Victor Farmah is a St. Paul-based fashion designer and the proprietor of the FRIKA fashion line. Photo by Chris Tarbox
FRIKA (pronounced: free-ka), is the newest Minnesotan fashion brand to look out for. The mastermind behind the brand, Victor Samuels Farmah, is a young creative whose star is only just beginning to rise. Farmah’s work is already consistently swoon-worthy: sweeping and structured, colorful and creative—this is a brand that will leave you obsessed. After seeing your first FRIKA original, you might just find yourself constantly refreshing Farmah’s Instagram feed, wistfully longing for a FRIKA original of your very own.
Farmah’s path to fashion surprised him more than anyone. “Being a fashion designer was never something I pictured nor imagined as a career,” Farmah confesses, “although, if you were to ask my family they would say otherwise.” As a boy, Farmah recalls seeing an elderly man operating a vintage sewing machine—igniting his lifelong passion for design. Starting around seventh grade, he was compelled to draw dresses, quickly filling “files and folders [with]…expressive and bold sketches,” as he continued to find inspiration in himself and the world around him.
“I was taught the essence of art, the importance of friendship, the core value of family, and the richness of my culture [when I was living in Buduburam],” Farmah says. Originally from Liberia, Farmah spent several years living in Buduburam (which is a refugee camp in Ghana) after a civil war tore through Liberia.
Although most of his family was there with him, Farmah’s mother was not. They were separated for six long years. Farmah acknowledged the trauma of this situation, but he emphasized that without this experience, he might not be on his current path. Or, in his words, Buduburam was “the place that shaped the driven, determined, and dedicated individual I am today.”
Farmah’s dedication paid off, eventually winning him the Passion for Fashion scholarship to The Art Institutes International Minnesota. There, Farmah finessed the craft he had spent years developing through his sketches, finally getting the opportunity to put his creations on bodies and in three-dimensional form.
Farmah has created several stunning looks. “Bright, bold colors are the overall theme within my work,” he explains, “I grew up surrounded by vibrant colors, especially walking through our large open markets, so it’s only fitting that it’s incorporated and intertwined with the overall appearance of my brand.” These colors are, indeed, dazzling: sunflower yellow, tangerine orange, deep ocean blue, neon green and so much more. Much of Farmah’s work is boldly monochromatic, but his portfolio also includes delicious paisleys, dramatic stripes, and delicate polka dots.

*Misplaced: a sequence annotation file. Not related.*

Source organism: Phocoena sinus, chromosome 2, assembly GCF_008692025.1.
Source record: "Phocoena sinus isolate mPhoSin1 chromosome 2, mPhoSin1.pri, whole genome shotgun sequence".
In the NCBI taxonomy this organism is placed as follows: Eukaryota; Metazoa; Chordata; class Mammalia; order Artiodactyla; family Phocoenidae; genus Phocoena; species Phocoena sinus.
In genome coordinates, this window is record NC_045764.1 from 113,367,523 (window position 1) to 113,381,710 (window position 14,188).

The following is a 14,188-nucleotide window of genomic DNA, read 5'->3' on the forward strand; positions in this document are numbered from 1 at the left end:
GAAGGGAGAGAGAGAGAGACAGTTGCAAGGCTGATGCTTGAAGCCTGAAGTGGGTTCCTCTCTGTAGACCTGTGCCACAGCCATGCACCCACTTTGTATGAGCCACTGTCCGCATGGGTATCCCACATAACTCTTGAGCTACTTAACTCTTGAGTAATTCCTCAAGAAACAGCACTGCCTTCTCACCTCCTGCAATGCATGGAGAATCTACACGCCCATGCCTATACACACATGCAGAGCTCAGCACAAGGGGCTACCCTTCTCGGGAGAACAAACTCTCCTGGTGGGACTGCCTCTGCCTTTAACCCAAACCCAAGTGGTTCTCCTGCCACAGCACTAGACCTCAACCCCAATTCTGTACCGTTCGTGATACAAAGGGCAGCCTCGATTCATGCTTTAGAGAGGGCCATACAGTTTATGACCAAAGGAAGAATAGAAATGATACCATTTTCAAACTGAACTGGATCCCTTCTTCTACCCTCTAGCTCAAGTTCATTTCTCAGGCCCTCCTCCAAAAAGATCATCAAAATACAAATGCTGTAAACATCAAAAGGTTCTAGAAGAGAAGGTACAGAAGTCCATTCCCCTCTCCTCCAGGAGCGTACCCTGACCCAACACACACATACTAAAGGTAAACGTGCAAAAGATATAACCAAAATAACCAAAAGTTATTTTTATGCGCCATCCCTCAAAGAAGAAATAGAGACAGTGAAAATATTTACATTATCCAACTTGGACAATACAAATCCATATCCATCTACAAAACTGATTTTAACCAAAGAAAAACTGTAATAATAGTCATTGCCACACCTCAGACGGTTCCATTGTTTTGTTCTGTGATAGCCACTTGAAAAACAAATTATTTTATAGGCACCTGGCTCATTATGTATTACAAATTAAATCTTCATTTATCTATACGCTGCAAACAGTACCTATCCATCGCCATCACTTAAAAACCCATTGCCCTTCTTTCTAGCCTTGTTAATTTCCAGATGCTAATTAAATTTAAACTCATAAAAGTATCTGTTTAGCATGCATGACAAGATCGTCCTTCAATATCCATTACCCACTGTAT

Of course, color is only part of the fashion equation, and Farmah does not disappoint when it comes to style and structure. Farmah’s looks are “distinctive by the structural silhouettes integrated within each garment”, which make for unfailingly unique looks. His portfolio includes asymmetrical pantsuits that feel more like ball-gowns, waistlines that will make your heart skip a beat, and a stunning ridged cape that is as whimsical as it is high fashion.
“My fashion sensibilities are best summed up by Harry Winston’s quote, ‘People will stare. Make it worth their while.’” And Farmah definitely delivers: his pieces are both visionary and accessible. Farmah’s use of neon palettes, primary colors, and highly creative structural designs constantly beg for a second glance, which is exactly what he is going for. “My sensibilities evoke curiosity and amazement,” he says, my fashion “requires a double take.”
Farmah has not specifically designed any wedding looks yet, but his bold, dramatic style would translate flawlessly to anyone’s big day. Bearing this in mind, he says that his work “would best complement those individuals who go against traditional wedding attire.” Of course, he says, “at the end of the day, if a client wants a white gown then that’s exactly what I’m making.” There are several pieces in Farmah’s portfolio that could easily translate to a stunning bridal party, and at least one (here’s looking at you, pantsuit ball-gown) that plays with combining conventionally masculine and feminine looks in such a way that it could just be the answer to your queerest wedding fantasies.
“As an LGBTQ+ designer, especially an African one, it is highly important to represent our community,” Farmah says. “Simply put, representation matters. We all have a story to tell, which is part of our individual uniqueness. I tell my story through my garments.” The narrative that Farmah is weaving via FRIKA is definitely worth engaging with, whether as a fashionista, a cheerleader, an Instagram stan, or something else entirely. I have said it once and I will say it again: FRIKA is a brand to watch.
If you want more information about Victor and FRIKA, Victor asks that you use the following channels:
Facebook: Victor Molubha Farmah